Saturday, March 9, 2013

Pronounceable Bread

I regularly roll up my sleeves to try new recipes and these days I'm experimenting with BREAD. Have you read the growing list of ingredients in your bread? Can you pronounce them all? Me this has fueled the ambition for my latest attempts at this ancient art form.

My fascination with bread ignited in elementary school when Mrs. Fox started reading the most wonderful series of books aloud to our third grade class by Robin Moore - The Bread Sister of Sinking Creek. I need to read the stories to my children; hopefully I can do the voices as good as my teacher did.

Swiss Braided Bread is my favorite to make.  It is much like making a hand-rolled soft pretzel.  If you're looking for something beautiful at your dinner table this Easter, I recommend you make this.  The recipe comes from 500 Treasured Country Recipes from Martha Storey and Friends. 

Swiss Braided Bread
1 Tablespoon active dry yeast
1 cup warm water
1/3 cup nonfat dry milk
2 Tablespoons sugar
1 teaspoon salt
2 Tablespoons butter
1 egg
3 cups all-purpose flour, plus ½ cup if needed

1 egg yolk, beaten and mixed with 1 tablespoon water

1.        In a large bowl, sprinkle the yeast into the water; stir until dissolved.  Add the milk powder, sugar, salt, butter, and egg; mix well to break the butter into small pieces. 
2.       Add 2 cups of the flour and beat the mixture with a wooden spoon until smooth.  Gradually add the remaining 1 cup of flour and continue to stir with the wooden spoon.  Remember, it is easy to add more flour as needed, but it is impossible to remove flour if the dough becomes too stiff. 
3.       Scrap the dough out of the bowl and knead it on a floured surface for 5 to 10 minutes, until smooth and elastic.  Add more flour if the dough becomes unmanageably sticky.
4.       Place the smooth ball of dough into a large, lightly greased bowl.  Cover it with a damp towel and let it rise in a warm spot for 1 hour, or until double in bulk.  Make a fist and punch down the dough.  Divide the dough in two, making one half slightly bigger than the other.  Divide the larger half into six equal pieces.  Roll each piece into a 10 to 12 -inch strand.  Separate into two groups of three strands and make two braids.  Repeat process with the smaller half to make two slightly smaller braids.  Place the smaller braids on top of the larger ones to make two double-decker braided loaves.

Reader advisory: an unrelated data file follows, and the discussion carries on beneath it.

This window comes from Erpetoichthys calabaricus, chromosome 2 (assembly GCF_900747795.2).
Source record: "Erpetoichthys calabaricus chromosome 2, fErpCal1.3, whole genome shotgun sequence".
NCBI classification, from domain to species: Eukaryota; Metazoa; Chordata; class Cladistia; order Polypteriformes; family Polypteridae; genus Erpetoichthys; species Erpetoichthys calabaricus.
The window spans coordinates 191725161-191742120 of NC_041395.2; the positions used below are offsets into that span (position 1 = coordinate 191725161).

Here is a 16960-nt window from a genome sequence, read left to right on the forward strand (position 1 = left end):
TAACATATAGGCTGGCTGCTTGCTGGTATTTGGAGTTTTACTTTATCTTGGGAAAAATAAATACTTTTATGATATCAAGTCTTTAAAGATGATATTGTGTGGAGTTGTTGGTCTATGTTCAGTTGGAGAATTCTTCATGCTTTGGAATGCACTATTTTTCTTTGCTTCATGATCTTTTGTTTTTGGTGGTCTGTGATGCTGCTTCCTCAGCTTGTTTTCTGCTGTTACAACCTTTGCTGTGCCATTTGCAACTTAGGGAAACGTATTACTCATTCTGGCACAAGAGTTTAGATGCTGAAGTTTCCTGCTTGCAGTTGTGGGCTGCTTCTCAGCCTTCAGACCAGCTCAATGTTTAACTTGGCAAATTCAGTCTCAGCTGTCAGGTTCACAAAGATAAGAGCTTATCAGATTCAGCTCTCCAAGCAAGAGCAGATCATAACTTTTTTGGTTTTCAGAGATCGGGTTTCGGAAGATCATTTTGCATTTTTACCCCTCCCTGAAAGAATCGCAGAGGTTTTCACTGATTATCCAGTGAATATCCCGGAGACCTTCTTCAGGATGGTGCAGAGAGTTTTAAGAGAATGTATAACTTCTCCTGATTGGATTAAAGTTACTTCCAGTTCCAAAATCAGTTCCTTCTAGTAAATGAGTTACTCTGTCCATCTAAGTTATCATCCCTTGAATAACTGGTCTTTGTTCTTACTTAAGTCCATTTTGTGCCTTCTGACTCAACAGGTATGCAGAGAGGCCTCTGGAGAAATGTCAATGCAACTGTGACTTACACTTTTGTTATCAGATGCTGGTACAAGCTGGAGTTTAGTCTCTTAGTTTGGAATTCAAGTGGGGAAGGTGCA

5.       Grease a large baking sheet.  Arrange the loaves on the sheet, at least 6 inches apart.  Cover with a towel and let the dough rise for about 1 hour. 
6.       Preheat oven to 400°F.  Brush each loaf with the glaze.  Bake the loaves for 10-15 minutes, or until lightly browned.  Remove from pan immediately and cool on a wire rack.

Yield: 2 large loaves

When cranberries are in season I enjoy making (ok, mostly eating) Cranberry Swirl Loaf by Taste of Home.  It's another great presentation bread that I can't get enough of.  I want to experiment with this bread in the spring when strawberries are in season and we're picking more than we can eat.

For the past few years I've been using Spelt flour for most of my baking and cooking.  Spelt is higher in protein, fiber and B vitamins than wheat and it is easier to digest than it's distant cousin wheat.  It is easy to incorporate into recipes.  The only changes that need to be made is to cut out 25% of the liquid from the recipe.  However, when it comes to using Spelt for yeast bread...well let's just say it's a work in progress.  Several attempts have resulted in bread that has brick like qualities.  But just this past week I finally found some recipes at Peachy Palate that seem to be worth my time and effort.  So far I've tried Wholegrain Spelt Sandwich Bread and Cinnamon Raisin Walnut Spelt Bread.  I look forward to trying many more.            



  1. Dawn! When I lived in PA I would always get spelt flour at an Amish farm in back of Dienner's. Is that where you get yours? Great post!

    1. I purchase mine at Nickel Mine Health Food Store along Mine Road. I love that store. Can you buy spelt in Costa Rica?

  2. I don't know. There are a lot of organic things and we go to a farmers market where farmers come with all kinds of organic and trendy natural things. It's really cool, maybe i'll find spelt there.